Now, if there are differences in the attitudes towards prostitution between North and South European – say latin – countries, which are in fact Catholic countries, it should be reflected in the proportion of tourists coming to Pattaya. Below, we have the number of tourists coming to Pattaya (2013) per 1,000 inhabitants.





What we see here, quite strikingly, is that South European inhabitants come much less to Pattaya than North Europeans. Since this difference is repeated, with only small variations, over the recent years (I tested 2010 – 2013), and since there are no good geographic, demographic, linguistic, political or even economical reasons to explain such magnitude of difference between North and South Europe, one is led to think of a cultural difference. The most plausible hypothesis here concerns the different attitudes towards prostitution, attitudes which are largely bred by Catholicism in the South of Europe and by Protestantism in the North. Indeed in Spain, Italy, France, and Belgium, Catholicism is the predominant religion, whereas this is not the case of the other countries in the graph (with the exception of Switzerland which is mainly Catholic, yet with a widespread Protestant “ethic”).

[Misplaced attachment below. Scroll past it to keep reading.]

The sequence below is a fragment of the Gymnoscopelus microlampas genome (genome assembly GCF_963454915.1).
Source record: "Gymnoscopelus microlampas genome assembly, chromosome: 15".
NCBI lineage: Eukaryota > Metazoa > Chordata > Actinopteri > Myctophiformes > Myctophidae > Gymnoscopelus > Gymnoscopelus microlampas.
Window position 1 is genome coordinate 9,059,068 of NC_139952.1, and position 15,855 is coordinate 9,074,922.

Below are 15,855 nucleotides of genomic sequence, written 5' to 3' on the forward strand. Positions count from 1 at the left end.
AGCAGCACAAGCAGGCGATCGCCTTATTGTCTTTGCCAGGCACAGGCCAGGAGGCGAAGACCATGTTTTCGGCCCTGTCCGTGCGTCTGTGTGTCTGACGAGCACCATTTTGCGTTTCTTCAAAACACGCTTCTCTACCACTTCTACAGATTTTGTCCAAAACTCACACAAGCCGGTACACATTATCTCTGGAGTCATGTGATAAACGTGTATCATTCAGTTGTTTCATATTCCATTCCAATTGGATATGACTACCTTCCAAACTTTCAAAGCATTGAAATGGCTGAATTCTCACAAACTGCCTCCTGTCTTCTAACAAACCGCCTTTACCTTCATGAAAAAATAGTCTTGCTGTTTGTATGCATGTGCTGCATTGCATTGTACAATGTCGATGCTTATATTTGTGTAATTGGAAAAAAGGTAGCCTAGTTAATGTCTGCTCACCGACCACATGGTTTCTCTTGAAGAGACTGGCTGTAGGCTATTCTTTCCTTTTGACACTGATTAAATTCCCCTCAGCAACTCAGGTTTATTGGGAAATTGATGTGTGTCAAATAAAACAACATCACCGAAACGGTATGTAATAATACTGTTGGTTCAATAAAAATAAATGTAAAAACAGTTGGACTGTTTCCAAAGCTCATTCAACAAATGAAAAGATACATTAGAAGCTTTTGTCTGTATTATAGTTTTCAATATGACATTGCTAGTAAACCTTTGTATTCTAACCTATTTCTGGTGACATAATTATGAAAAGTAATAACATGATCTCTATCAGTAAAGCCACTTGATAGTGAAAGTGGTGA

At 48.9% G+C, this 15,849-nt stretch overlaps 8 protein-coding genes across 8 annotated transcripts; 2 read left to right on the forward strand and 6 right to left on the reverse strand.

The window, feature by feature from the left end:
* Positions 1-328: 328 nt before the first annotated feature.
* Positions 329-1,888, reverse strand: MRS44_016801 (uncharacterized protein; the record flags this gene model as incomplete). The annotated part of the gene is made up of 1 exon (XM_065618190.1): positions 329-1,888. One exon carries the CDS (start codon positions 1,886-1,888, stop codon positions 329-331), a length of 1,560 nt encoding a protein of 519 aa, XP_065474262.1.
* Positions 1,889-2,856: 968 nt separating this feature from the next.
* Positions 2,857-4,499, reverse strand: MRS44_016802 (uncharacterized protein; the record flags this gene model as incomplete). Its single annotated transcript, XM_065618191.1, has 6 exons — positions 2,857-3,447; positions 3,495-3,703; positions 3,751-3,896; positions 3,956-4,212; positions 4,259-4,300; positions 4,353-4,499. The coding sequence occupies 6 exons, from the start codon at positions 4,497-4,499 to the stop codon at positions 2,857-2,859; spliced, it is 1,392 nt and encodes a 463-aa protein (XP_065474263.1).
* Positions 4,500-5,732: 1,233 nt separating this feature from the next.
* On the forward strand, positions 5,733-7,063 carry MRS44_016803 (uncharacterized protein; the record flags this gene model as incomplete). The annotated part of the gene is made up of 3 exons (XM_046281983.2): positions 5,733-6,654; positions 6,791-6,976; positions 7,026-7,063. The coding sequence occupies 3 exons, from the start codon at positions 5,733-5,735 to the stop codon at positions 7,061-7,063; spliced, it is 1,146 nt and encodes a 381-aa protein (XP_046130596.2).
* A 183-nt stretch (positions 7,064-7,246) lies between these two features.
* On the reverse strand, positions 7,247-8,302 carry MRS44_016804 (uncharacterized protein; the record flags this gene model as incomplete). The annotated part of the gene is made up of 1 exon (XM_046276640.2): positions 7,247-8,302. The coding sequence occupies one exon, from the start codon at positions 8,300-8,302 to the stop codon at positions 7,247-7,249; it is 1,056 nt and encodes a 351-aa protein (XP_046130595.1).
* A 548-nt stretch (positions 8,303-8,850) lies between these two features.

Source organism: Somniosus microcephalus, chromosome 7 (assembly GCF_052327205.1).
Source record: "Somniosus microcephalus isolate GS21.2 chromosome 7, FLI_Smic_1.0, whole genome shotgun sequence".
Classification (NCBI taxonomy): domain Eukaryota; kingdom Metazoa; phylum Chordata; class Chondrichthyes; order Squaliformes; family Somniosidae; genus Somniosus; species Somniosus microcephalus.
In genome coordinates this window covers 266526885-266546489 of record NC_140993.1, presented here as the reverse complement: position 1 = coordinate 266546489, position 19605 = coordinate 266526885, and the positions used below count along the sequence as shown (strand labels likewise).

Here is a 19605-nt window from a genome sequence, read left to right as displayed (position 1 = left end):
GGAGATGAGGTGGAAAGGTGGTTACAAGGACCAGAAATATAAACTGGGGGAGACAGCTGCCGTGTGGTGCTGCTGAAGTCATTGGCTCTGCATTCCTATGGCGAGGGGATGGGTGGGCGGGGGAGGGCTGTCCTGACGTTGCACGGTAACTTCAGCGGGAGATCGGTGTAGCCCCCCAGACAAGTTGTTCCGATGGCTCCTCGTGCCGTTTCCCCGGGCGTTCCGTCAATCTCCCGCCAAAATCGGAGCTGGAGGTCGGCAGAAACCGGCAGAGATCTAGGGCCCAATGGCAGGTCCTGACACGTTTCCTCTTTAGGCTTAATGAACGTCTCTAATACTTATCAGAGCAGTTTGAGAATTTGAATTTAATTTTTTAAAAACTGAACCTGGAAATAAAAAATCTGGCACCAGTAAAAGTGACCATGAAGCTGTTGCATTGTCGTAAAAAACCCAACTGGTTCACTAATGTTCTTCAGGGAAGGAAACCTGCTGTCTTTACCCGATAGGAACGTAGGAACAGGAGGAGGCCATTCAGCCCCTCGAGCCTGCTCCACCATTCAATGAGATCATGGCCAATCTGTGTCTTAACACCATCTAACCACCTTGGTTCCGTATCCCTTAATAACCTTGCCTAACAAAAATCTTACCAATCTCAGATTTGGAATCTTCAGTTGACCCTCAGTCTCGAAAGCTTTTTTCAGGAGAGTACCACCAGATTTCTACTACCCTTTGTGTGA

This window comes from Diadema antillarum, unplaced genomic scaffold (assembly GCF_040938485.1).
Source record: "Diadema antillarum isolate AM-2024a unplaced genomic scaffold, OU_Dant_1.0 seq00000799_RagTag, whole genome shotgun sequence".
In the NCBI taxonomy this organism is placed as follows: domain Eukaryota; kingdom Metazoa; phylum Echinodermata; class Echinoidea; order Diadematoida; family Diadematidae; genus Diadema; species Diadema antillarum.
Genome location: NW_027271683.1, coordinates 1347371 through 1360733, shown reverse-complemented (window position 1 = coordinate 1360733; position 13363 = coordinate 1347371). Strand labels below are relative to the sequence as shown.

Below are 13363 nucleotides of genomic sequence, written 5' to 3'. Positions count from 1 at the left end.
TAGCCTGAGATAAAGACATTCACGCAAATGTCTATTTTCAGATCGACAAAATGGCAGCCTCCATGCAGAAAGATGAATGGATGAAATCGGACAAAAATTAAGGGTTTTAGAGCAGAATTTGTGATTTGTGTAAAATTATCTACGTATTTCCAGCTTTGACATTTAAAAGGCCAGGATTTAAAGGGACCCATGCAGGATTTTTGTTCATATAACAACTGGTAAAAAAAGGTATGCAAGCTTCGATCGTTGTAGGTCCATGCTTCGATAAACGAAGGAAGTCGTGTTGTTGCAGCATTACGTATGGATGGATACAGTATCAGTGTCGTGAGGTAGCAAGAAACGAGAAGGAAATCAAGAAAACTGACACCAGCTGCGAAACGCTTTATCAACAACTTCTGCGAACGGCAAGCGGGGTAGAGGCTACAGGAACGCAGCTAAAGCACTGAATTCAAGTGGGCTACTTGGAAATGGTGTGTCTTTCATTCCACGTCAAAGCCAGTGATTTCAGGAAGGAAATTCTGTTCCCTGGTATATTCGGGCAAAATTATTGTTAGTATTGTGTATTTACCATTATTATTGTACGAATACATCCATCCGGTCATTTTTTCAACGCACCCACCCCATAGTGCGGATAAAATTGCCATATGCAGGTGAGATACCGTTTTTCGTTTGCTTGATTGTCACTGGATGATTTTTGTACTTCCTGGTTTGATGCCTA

The central question for the Thai tourism authorities in their willingness to get a greater share of the European market, is where to promote Pattaya and how. Is it better to promote the city in countries where few people have already come to Pattaya, or in countries where more people have already come? The answer is not straightforward; it depends mainly on the attitudes towards Pattaya in each country. Without such information, I would go with my hypothesis that the difference between North and South of Europe is mainly a question of attitude towards prostitution. If this is true, promoting Pattaya in the South of Europe should deal more directly with the problem, i.e. the bad image, whereas it could be promoted more traditionally in the North. But I would also look into the evolution of each market over time, which could lead to seminal questions. For example, from 2010 to 2013, the German market of tourists in Pattaya has diminished, and so did the Finnish and the Belgian ones, whereas during the same period, the Swiss, Danish, and Norwegian markets have increased well beyond the 10% increase average. The reasons for these changes should be clarified if one wanted to make a country specific promotion.